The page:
With the diminishing US presence in the changing global scenario, China has been spreading its tentacles across all parts of the world as a part of its global domination ambitions. But nations across all regions are now recognising the perils associated with the so-called ‘peaceful rise’ of China and so they want to cut China to size. Nations across the globe are therefore bringing in the other Asian giant- India, to cut China to size and dismantle the Chinese monopoly.
Countries across the world are inviting and pulling India out of the crease to reduce dependency on Beijing. The pattern is visible everywhere from the Gulf to Central Asia, and Russia to the Association of Southeast Asian Nations (ASEAN), where India’s stature has risen dramatically in the past few years.
As for the Gulf region dominated by the United Arab Emirates and Saudi Arabia, the phenomenon is simple. For decades, the Arabs have relied on American support to face the burdensome disputes dotting the resource-rich region. But now as the US becomes energy-independent, it is simply pulling back from the Gulf, creating a huge vacuum. China has been happy to fill in the void being left behind by the US drawdown.
However, the Gulf countries themselves do not want to become Chinese cronies. Countries like the UAE and Saudi Arabia want to play the role of a net security provider in this part of the world. While India remains inhibitive in sending boots on the ground, it does recognise the changing global scenario that might demand a more pro-active role from India.
Dr S. Jaishankar, India’s External Affairs Minister, for instance, said, “I learned the hard way the dangers of having boots on the ground abroad and my inclination is to be conservative in that regard. I would like to think through all the risks etc. Having said that I do recognize it is a changing world and that we are moving into an era where the assumption that other people, the environment will take care of itself or somebody else will take care of it, will be challenged,” when asked about India’s future security role.
Even apart from security and defence cooperation, the entire Arab world also wants to diversify itself and avoid the perils of a single-sector economy dominated by energy exports. And here also, it is turning towards India in sectors like Space exploration to avoid overdependence on Chinese President Xi Jinping’s Belt and Road Initiative (BRI).
Within the Middle East powerplay, New Delhi is a unique player that maintains deep ties with both the Arabs and Iran. Tehran’s case is different as it is facing the wrath of painful American sanctions. China is, therefore, trying to seize the opportunity by overwhelming the beleaguered Iranian economy through predatory investments and commercial loans. However, Iran has clung onto India.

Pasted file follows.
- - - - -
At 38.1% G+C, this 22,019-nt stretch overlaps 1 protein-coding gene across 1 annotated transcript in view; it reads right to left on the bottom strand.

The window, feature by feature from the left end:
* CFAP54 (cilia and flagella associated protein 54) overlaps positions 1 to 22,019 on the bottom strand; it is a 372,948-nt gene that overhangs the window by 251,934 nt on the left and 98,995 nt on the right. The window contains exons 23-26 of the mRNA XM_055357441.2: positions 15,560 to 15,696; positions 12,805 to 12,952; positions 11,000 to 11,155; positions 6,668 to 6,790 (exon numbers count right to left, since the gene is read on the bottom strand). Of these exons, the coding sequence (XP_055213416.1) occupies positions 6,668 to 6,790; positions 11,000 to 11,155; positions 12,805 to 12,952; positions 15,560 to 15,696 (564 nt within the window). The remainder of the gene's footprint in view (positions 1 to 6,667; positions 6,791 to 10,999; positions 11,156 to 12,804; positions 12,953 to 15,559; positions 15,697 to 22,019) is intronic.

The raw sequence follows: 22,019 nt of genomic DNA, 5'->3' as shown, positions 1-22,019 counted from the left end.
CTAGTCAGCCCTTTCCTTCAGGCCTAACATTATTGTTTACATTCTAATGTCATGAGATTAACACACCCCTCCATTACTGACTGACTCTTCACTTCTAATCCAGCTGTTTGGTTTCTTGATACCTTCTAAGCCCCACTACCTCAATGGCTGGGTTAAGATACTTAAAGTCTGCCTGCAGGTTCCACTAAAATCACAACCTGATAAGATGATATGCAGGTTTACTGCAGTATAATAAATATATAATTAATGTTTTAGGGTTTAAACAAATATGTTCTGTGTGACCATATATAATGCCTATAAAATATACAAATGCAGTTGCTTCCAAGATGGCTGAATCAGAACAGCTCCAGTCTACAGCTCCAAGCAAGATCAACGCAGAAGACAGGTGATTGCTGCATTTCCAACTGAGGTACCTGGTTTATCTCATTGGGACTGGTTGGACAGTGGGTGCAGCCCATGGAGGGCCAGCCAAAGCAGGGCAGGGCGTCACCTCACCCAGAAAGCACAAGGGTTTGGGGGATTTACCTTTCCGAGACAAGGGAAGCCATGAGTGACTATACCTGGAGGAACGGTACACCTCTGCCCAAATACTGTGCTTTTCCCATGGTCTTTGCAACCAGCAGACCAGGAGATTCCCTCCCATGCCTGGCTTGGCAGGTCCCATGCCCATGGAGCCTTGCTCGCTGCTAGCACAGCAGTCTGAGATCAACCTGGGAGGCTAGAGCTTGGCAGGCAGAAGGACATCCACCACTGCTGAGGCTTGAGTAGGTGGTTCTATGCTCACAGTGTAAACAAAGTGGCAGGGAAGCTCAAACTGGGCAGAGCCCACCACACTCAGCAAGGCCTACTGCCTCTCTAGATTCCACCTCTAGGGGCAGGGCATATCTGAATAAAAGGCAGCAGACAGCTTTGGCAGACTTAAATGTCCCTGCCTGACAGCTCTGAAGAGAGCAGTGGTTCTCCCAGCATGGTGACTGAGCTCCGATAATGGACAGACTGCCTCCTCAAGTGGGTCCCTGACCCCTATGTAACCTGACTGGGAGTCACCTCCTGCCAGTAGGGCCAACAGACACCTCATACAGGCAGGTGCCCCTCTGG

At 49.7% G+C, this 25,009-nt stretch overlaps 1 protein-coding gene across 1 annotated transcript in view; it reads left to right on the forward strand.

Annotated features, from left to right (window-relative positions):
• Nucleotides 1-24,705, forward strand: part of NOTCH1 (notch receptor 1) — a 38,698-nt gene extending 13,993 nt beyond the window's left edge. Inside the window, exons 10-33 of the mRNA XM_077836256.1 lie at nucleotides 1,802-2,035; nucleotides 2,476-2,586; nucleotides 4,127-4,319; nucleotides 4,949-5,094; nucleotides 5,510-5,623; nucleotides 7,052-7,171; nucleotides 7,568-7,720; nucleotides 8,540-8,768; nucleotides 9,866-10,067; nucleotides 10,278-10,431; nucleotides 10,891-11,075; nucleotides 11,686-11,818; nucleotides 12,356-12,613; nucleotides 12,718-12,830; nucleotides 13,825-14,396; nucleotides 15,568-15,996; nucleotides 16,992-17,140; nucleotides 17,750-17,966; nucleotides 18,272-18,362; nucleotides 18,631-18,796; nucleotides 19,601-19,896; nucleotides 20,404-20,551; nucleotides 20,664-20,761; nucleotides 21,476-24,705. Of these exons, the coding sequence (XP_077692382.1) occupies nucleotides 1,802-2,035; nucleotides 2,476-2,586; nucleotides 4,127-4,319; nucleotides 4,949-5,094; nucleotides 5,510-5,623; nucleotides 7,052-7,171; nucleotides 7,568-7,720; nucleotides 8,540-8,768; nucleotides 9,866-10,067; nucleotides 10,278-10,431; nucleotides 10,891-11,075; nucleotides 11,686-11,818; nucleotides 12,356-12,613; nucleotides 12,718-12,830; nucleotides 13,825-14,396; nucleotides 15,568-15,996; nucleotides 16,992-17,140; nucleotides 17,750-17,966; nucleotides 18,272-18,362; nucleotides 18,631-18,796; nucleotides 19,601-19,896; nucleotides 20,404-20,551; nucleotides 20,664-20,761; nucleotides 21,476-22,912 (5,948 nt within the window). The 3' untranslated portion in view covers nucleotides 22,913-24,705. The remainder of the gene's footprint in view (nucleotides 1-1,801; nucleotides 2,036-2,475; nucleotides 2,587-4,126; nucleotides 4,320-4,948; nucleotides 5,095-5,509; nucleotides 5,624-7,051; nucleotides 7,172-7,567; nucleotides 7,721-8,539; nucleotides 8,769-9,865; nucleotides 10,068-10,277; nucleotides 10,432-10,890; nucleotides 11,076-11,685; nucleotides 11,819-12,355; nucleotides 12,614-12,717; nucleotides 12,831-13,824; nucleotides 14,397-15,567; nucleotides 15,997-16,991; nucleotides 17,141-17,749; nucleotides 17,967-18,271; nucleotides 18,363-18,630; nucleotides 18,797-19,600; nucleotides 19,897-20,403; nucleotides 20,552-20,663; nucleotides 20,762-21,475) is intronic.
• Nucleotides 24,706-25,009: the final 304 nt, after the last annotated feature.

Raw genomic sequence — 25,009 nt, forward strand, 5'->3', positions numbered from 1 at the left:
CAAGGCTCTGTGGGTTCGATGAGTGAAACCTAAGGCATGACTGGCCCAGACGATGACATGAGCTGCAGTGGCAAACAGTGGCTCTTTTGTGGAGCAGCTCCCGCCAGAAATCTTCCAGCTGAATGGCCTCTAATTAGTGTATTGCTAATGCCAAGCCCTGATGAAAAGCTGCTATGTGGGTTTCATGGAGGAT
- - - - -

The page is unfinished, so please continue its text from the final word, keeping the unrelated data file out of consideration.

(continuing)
Tehran has been desperately seeking New Delhi’s attention. Iran doesn’t want to become a Chinese Client State. It is therefore pushing India to stand up for it, and mediate between Washington and Tehran, to rescue Iran’s sanctions-hit economy.
Similarly, the five Central Asian Republics are facing the conundrum of changing world order like all other parts of the globe. With the US not showing much interest in engaging Central Asia, and Russia unable to repel China from eating into what Moscow considers its exclusive sphere of influence, these countries have been looking to engage India to cut Beijing to size.
Today, Central Asia is pinning its hopes on India’s Chabahar Port project in Iran, which would reduce trading costs with the landlocked region drastically and pull it out of its economic woes. Moscow itself banks on India heavily and wants India to reach a Free Trade Agreement with the Russia-led Eurasian Economic Union (EAEU), an economic union of post-Soviet States located across Eastern Europe, Central Asia and Western Asia.
New Delhi itself is ready to increase engagement with Central Asia. India wants to counter the growing Chinese influence as it plans mini-trade deal and a corona-free air bubble with Uzbekistan.
The entire neighbourhood of China is looking to limit Chinese influence. Take for instance, Russia, which has been compelled to enhance engagement with Beijing in the face of punitive sanctions from the US and the European Union. But despite sharing a “strategic axis of convenience” with China, Moscow is elevating its friendship with India by reinvigorating arms exports to India and proposals of enhancing diplomatic engagement.
And then Southeast Asian countries that share hostilities with Beijing in the South China Sea, too, are looking to upgrade their ties with India. The ASEAN is the biggest trading partner of China. Yet, countries like the Philippines, Indonesia and Vietnam are nudging India to cooperate closely as a leading Indo-Pacific power. These countries would, of course, want India to play a full-fledged role in the South China Sea to strength the ASEAN in its bid to take on China.
The new world order is still shaping up with great unpredictability, but one thing is clear- China is a hegemon eager to strongarm its neighbours and backstab its so-called partners. No country across the world would want to play into Beijing’s hands by growing excessively dependent on the Dragon, and India, on the other hand, remains a fair player that respects international comity. Therefore, everyone seems to be looking towards New Delhi with lots of hope and ambitions of a better future.